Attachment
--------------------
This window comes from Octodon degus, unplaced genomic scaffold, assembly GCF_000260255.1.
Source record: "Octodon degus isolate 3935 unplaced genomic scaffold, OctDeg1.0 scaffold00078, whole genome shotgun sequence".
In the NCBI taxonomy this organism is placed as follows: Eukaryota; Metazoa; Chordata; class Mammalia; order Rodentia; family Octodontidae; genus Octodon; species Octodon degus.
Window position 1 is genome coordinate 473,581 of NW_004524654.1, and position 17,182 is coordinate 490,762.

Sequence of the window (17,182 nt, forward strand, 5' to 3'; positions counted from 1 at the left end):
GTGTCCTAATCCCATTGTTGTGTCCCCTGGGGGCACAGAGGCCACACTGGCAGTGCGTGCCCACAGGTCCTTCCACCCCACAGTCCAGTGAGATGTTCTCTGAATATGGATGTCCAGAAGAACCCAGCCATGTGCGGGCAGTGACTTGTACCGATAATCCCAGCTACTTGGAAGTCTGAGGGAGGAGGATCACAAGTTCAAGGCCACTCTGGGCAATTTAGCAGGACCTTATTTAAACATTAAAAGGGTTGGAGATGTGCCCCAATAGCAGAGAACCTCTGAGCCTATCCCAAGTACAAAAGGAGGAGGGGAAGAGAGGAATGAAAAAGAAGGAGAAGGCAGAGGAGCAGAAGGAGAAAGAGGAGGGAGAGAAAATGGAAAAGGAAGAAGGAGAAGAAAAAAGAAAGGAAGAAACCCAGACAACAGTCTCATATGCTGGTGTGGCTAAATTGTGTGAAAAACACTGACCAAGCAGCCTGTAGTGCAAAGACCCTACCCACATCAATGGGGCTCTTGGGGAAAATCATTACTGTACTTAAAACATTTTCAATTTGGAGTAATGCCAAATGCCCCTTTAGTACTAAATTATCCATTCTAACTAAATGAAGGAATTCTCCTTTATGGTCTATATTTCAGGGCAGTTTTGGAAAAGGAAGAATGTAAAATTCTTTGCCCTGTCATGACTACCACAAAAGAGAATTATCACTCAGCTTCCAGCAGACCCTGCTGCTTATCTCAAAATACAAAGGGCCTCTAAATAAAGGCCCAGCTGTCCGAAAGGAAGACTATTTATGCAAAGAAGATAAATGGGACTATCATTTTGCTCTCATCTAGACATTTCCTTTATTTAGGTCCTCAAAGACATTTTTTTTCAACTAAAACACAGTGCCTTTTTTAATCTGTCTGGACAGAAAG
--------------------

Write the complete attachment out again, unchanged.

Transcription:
This window comes from Octodon degus, unplaced genomic scaffold, assembly GCF_000260255.1.
Source record: "Octodon degus isolate 3935 unplaced genomic scaffold, OctDeg1.0 scaffold00078, whole genome shotgun sequence".
In the NCBI taxonomy this organism is placed as follows: Eukaryota; Metazoa; Chordata; class Mammalia; order Rodentia; family Octodontidae; genus Octodon; species Octodon degus.
Window position 1 is genome coordinate 473,581 of NW_004524654.1, and position 17,182 is coordinate 490,762.

Sequence of the window (17,182 nt, forward strand, 5' to 3'; positions counted from 1 at the left end):
GTGTCCTAATCCCATTGTTGTGTCCCCTGGGGGCACAGAGGCCACACTGGCAGTGCGTGCCCACAGGTCCTTCCACCCCACAGTCCAGTGAGATGTTCTCTGAATATGGATGTCCAGAAGAACCCAGCCATGTGCGGGCAGTGACTTGTACCGATAATCCCAGCTACTTGGAAGTCTGAGGGAGGAGGATCACAAGTTCAAGGCCACTCTGGGCAATTTAGCAGGACCTTATTTAAACATTAAAAGGGTTGGAGATGTGCCCCAATAGCAGAGAACCTCTGAGCCTATCCCAAGTACAAAAGGAGGAGGGGAAGAGAGGAATGAAAAAGAAGGAGAAGGCAGAGGAGCAGAAGGAGAAAGAGGAGGGAGAGAAAATGGAAAAGGAAGAAGGAGAAGAAAAAAGAAAGGAAGAAACCCAGACAACAGTCTCATATGCTGGTGTGGCTAAATTGTGTGAAAAACACTGACCAAGCAGCCTGTAGTGCAAAGACCCTACCCACATCAATGGGGCTCTTGGGGAAAATCATTACTGTACTTAAAACATTTTCAATTTGGAGTAATGCCAAATGCCCCTTTAGTACTAAATTATCCATTCTAACTAAATGAAGGAATTCTCCTTTATGGTCTATATTTCAGGGCAGTTTTGGAAAAGGAAGAATGTAAAATTCTTTGCCCTGTCATGACTACCACAAAAGAGAATTATCACTCAGCTTCCAGCAGACCCTGCTGCTTATCTCAAAATACAAAGGGCCTCTAAATAAAGGCCCAGCTGTCCGAAAGGAAGACTATTTATGCAAAGAAGATAAATGGGACTATCATTTTGCTCTCATCTAGACATTTCCTTTATTTAGGTCCTCAAAGACATTTTTTTTCAACTAAAACACAGTGCCTTTTTTAATCTGTCTGGACAGAAAG